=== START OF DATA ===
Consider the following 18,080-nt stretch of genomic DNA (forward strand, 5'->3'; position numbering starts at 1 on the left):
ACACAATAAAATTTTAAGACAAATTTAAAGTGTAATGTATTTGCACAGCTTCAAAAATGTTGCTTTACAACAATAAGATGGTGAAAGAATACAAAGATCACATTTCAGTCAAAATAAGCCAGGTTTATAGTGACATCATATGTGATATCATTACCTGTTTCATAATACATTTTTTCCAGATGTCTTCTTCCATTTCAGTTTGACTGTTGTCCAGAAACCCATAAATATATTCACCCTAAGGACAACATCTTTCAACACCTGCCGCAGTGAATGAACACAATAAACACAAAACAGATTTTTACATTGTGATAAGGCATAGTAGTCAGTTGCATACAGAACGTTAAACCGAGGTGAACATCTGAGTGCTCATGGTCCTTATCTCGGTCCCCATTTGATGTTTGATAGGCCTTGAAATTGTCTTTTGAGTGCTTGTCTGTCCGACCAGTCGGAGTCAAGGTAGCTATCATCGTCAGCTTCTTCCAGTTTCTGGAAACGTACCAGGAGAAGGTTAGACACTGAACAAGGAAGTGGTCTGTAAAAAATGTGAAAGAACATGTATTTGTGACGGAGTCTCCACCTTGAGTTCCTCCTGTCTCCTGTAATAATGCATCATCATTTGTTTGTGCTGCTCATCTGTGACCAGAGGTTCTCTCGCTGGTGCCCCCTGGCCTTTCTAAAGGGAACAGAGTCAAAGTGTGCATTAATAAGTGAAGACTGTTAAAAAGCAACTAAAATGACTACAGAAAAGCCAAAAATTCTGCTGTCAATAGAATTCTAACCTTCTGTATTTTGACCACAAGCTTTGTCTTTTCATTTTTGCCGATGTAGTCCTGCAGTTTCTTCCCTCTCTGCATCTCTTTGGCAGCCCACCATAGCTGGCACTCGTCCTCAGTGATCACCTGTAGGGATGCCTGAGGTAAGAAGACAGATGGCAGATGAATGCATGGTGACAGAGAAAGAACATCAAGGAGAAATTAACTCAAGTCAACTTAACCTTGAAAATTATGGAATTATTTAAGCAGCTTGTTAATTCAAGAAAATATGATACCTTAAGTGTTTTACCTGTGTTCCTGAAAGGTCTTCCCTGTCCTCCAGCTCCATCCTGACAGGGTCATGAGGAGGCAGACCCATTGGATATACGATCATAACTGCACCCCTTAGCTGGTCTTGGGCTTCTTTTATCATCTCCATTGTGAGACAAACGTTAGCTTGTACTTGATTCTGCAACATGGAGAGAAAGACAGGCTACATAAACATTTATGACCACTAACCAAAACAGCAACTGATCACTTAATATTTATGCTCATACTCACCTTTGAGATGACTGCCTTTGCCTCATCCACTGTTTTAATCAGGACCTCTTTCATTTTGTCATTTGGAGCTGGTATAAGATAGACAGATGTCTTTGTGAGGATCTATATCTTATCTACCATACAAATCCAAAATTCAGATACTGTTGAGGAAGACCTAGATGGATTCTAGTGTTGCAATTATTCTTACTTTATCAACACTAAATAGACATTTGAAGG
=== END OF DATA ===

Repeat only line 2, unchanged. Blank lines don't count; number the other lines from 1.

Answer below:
ACACAATAAAATTTTAAGACAAATTTAAAGTGTAATGTATTTGCACAGCTTCAAAAATGTTGCTTTACAACAATAAGATGGTGAAAGAATACAAAGATCACATTTCAGTCAAAATAAGCCAGGTTTATAGTGACATCATATGTGATATCATTACCTGTTTCATAATACATTTTTTCCAGATGTCTTCTTCCATTTCAGTTTGACTGTTGTCCAGAAACCCATAAATATATTCACCCTAAGGACAACATCTTTCAACACCTGCCGCAGTGAATGAACACAATAAACACAAAACAGATTTTTACATTGTGATAAGGCATAGTAGTCAGTTGCATACAGAACGTTAAACCGAGGTGAACATCTGAGTGCTCATGGTCCTTATCTCGGTCCCCATTTGATGTTTGATAGGCCTTGAAATTGTCTTTTGAGTGCTTGTCTGTCCGACCAGTCGGAGTCAAGGTAGCTATCATCGTCAGCTTCTTCCAGTTTCTGGAAACGTACCAGGAGAAGGTTAGACACTGAACAAGGAAGTGGTCTGTAAAAAATGTGAAAGAACATGTATTTGTGACGGAGTCTCCACCTTGAGTTCCTCCTGTCTCCTGTAATAATGCATCATCATTTGTTTGTGCTGCTCATCTGTGACCAGAGGTTCTCTCGCTGGTGCCCCCTGGCCTTTCTAAAGGGAACAGAGTCAAAGTGTGCATTAATAAGTGAAGACTGTTAAAAAGCAACTAAAATGACTACAGAAAAGCCAAAAATTCTGCTGTCAATAGAATTCTAACCTTCTGTATTTTGACCACAAGCTTTGTCTTTTCATTTTTGCCGATGTAGTCCTGCAGTTTCTTCCCTCTCTGCATCTCTTTGGCAGCCCACCATAGCTGGCACTCGTCCTCAGTGATCACCTGTAGGGATGCCTGAGGTAAGAAGACAGATGGCAGATGAATGCATGGTGACAGAGAAAGAACATCAAGGAGAAATTAACTCAAGTCAACTTAACCTTGAAAATTATGGAATTATTTAAGCAGCTTGTTAATTCAAGAAAATATGATACCTTAAGTGTTTTACCTGTGTTCCTGAAAGGTCTTCCCTGTCCTCCAGCTCCATCCTGACAGGGTCATGAGGAGGCAGACCCATTGGATATACGATCATAACTGCACCCCTTAGCTGGTCTTGGGCTTCTTTTATCATCTCCATTGTGAGACAAACGTTAGCTTGTACTTGATTCTGCAACATGGAGAGAAAGACAGGCTACATAAACATTTATGACCACTAACCAAAACAGCAACTGATCACTTAATATTTATGCTCATACTCACCTTTGAGATGACTGCCTTTGCCTCATCCACTGTTTTAATCAGGACCTCTTTCATTTTGTCATTTGGAGCTGGTATAAGATAGACAGATGTCTTTGTGAGGATCTATATCTTATCTACCATACAAATCCAAAATTCAGATACTGTTGAGGAAGACCTAGATGGATTCTAGTGTTGCAATTATTCTTACTTTATCAACACTAAATAGACATTTGAAGG